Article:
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Getting Started Select Design Task Learn About Design
What To Observe : Surface Area & Shape : Canopy Layers : Weight : String : Vents : Frame               
MOVIE 1:   4 minutes 21 seconds
What Performance To Observe

This movie shows tech ed students' final parachute designs. Pay close attention to the flight path of the different chutes. Notice whether the canopy is stable or not, and very importantly, whether it is fully inflated throughout its fall.

Everyone can tell when there is catastrophic failure in a design: the car's brakes don't work when you put your foot to the pedal, a door handle spins freely instead of opening the door, or a parachute collapses and falls like a rock. Getting students to notice more subtle problems with their parachutes is a difficult yet worthwhile goal. One such problem involves the canopy alternating between being fully inflated and partly deflated. Getting them to reason about the cause-effect relationships between their parachutes' features and performance is an ultimate learning goal since students would then be doing informed designing rather than random trial-and-error guesswork.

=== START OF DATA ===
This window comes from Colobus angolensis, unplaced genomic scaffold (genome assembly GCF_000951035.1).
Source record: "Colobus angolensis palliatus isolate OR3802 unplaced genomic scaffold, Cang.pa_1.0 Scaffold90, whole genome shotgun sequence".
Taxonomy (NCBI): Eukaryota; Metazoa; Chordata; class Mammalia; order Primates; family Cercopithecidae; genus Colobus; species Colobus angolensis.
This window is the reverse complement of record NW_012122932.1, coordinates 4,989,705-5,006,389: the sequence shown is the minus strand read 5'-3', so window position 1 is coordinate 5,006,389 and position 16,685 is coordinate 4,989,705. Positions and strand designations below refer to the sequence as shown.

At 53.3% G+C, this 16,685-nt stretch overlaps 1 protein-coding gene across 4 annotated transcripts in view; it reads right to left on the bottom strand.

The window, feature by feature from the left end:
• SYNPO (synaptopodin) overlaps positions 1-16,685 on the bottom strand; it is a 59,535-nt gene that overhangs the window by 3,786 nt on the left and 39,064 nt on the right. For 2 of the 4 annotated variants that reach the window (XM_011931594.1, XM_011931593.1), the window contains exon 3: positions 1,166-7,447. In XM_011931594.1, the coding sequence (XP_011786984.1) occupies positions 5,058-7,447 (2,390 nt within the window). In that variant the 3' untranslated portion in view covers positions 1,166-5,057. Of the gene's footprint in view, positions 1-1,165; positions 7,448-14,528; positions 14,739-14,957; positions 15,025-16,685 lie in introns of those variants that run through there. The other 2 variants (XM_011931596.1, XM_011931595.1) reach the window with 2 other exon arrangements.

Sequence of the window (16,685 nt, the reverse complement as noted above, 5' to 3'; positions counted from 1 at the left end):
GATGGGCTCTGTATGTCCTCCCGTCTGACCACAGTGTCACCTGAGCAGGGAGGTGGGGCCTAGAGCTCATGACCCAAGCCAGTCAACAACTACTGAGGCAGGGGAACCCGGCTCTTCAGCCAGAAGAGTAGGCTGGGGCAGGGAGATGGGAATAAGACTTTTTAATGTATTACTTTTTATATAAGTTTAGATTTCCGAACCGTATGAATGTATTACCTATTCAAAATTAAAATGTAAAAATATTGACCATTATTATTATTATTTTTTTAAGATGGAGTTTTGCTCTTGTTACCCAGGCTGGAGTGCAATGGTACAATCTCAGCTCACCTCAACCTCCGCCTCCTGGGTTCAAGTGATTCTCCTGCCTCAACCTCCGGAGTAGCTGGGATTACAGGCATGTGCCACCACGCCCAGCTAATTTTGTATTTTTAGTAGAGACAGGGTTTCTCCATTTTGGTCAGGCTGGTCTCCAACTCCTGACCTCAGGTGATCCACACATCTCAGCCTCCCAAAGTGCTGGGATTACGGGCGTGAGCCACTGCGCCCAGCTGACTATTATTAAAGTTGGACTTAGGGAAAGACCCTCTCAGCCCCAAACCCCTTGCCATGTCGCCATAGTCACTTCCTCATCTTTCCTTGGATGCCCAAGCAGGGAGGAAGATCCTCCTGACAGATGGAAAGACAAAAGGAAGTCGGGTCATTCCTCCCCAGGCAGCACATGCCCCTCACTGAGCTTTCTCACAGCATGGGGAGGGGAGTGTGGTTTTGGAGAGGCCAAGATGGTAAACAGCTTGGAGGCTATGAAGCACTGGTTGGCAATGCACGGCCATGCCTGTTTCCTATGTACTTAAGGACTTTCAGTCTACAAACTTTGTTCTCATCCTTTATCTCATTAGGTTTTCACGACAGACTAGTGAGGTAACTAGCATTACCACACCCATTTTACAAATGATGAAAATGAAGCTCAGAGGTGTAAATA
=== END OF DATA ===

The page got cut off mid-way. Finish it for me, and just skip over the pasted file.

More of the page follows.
Here are some parachute performance criteria that students can focus on in their investigations:

Time of Descent -- This is the main measure of the model parachutes mentioned in the LBD's design brief. However, students can focus so much on their stopwatch that they miss cues about their parachute performance that they should try to alter by changing the design.
Flight Path -- Does the model parachute fall straight down, at an angle, or oscillat while descending? Minimizing or avoiding oscillating improved the chute's overall performance.
Inflated Canopy – Does the canopy remain fully inflated, or does it sometimes partial or fully collapse? Once inflated, the chute should stay inflated.
Stability – Does the canopy remain balanced during descent, does it list to one side, flip over or oscillate while descending? Stable, even travel downward is better.

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